Environmental campaigners have described the EU’s climate finance as “woefully inadequate” after finance ministers from member states said that in 2018 the EU provided €21.7bn to help developing countries deal with climate change.
Europe remains the largest provider of public climate finance, read the conclusions from the EU’s Ecofin Council ahead of the UN climate change conference (COP25) planned in Madrid in December.
The contributions of the EU and its member states to help poorer states reduce greenhouse gases and cope with the impacts of a changing climate have more than doubled since 2013 and have increased from €20.4bn in 2017, the conclusions state.
A statement issued by the Council added that “the latest figure demonstrates the EU's determination to scale up its international climate finance contribution towards the $100bn per year goal set for industrialised countries by 2020” and that the EU is committed to engage in discussions from November 2020 for a “new collective quantified goal” by 2025.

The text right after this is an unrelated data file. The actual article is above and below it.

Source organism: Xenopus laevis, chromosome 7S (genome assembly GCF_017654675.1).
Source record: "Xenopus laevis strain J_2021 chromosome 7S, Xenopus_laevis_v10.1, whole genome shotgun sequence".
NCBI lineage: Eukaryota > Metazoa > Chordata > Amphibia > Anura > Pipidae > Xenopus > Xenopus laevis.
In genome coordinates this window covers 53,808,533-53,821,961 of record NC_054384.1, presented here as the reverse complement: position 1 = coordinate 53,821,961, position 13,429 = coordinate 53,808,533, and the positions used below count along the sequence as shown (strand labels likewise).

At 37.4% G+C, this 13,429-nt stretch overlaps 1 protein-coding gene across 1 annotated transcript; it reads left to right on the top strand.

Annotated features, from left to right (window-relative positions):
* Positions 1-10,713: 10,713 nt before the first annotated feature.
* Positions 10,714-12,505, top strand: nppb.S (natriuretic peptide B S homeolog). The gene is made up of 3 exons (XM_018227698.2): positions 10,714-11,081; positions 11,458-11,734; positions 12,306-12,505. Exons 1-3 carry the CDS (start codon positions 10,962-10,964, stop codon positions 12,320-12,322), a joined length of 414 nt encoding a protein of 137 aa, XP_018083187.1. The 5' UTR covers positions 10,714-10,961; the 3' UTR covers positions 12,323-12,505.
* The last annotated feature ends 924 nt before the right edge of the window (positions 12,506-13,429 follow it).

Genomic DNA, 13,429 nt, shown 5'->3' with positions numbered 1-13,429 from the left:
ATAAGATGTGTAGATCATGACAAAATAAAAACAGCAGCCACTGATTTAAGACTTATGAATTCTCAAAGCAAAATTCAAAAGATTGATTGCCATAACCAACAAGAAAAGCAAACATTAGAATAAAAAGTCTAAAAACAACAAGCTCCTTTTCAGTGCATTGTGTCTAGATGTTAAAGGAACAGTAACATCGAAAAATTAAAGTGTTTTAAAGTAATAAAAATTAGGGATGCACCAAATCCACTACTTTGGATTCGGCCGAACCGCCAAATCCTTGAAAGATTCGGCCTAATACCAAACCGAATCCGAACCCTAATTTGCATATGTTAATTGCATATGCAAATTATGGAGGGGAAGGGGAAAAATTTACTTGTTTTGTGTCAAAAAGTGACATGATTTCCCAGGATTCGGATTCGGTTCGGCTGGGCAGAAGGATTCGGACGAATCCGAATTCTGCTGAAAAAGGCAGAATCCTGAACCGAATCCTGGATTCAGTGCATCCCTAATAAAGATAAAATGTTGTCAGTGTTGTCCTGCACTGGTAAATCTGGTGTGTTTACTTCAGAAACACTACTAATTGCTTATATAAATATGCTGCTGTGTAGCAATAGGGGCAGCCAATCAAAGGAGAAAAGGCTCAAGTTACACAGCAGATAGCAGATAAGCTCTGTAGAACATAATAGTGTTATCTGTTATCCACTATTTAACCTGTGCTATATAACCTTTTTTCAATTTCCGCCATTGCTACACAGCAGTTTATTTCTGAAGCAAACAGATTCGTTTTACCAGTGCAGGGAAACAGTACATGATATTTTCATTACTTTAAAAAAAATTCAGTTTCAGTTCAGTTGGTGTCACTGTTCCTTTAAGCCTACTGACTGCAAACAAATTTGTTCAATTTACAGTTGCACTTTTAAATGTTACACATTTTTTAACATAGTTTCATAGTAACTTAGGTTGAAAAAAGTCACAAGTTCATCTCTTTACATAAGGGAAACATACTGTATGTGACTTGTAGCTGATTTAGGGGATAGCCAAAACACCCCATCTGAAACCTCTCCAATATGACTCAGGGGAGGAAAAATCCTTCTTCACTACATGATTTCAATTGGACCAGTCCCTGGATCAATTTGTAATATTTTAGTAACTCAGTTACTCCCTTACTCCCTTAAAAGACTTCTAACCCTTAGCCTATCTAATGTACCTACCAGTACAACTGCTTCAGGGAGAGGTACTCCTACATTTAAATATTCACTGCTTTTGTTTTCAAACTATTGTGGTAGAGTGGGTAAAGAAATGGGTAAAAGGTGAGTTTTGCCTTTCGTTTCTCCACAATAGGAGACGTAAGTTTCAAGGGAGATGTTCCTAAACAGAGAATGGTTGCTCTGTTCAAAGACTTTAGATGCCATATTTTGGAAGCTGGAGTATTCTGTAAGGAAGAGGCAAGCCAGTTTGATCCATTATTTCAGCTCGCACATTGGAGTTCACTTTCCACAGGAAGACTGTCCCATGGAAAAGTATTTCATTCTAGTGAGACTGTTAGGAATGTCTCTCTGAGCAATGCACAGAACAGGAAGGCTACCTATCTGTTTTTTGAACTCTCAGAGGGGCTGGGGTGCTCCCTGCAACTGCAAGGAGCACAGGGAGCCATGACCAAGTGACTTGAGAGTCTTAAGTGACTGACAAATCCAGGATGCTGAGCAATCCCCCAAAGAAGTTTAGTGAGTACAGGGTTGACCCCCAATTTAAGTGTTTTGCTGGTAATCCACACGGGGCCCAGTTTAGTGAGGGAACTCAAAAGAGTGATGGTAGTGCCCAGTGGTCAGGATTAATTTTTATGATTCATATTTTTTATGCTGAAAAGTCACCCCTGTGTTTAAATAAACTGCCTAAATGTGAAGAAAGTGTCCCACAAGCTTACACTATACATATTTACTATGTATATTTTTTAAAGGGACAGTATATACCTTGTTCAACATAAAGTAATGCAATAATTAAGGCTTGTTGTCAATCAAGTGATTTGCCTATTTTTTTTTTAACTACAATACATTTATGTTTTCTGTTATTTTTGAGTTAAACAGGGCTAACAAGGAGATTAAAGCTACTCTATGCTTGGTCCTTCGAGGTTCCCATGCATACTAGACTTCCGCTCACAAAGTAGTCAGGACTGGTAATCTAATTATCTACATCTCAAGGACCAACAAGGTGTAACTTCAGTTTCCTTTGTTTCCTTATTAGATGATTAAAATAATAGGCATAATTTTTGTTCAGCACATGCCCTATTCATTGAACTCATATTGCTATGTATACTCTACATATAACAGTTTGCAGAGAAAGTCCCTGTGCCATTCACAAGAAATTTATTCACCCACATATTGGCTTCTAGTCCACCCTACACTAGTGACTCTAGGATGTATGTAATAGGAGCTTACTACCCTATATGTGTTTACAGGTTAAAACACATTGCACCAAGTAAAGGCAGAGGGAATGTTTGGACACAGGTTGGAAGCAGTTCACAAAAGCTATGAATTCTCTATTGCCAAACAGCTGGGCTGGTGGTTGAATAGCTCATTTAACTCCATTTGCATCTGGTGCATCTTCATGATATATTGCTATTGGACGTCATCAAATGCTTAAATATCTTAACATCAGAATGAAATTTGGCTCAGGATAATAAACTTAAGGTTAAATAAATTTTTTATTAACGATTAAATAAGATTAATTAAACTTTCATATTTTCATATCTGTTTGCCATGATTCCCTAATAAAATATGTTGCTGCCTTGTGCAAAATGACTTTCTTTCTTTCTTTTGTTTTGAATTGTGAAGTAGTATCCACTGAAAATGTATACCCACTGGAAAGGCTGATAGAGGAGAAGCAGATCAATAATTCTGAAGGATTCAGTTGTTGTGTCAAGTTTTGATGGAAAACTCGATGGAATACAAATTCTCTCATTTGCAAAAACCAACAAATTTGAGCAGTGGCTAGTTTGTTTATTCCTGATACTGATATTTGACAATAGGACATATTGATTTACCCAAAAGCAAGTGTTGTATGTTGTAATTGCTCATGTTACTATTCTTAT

But environmental campaigners argued that EU climate finance is growing “far too slowly” to meet the needs of the poorest people in the world.
“On top of that, most of the money is diverted from existing development aid and adaptation remains sorely underfunded,” commented Wendel Trio, director of Climate Action Network (CAN) Europe, a coalition of groups working on climate change.
In October, governments from 27 countries promised at a conference in Paris to top up the UN Green Climate Fund, which supports economically underdeveloped parts of the world to respond to the climate crisis.
Seven European countries confirmed commitments to double their previous contributions, while others were criticised for missing the target.
Ecofin conclusions on climate finance.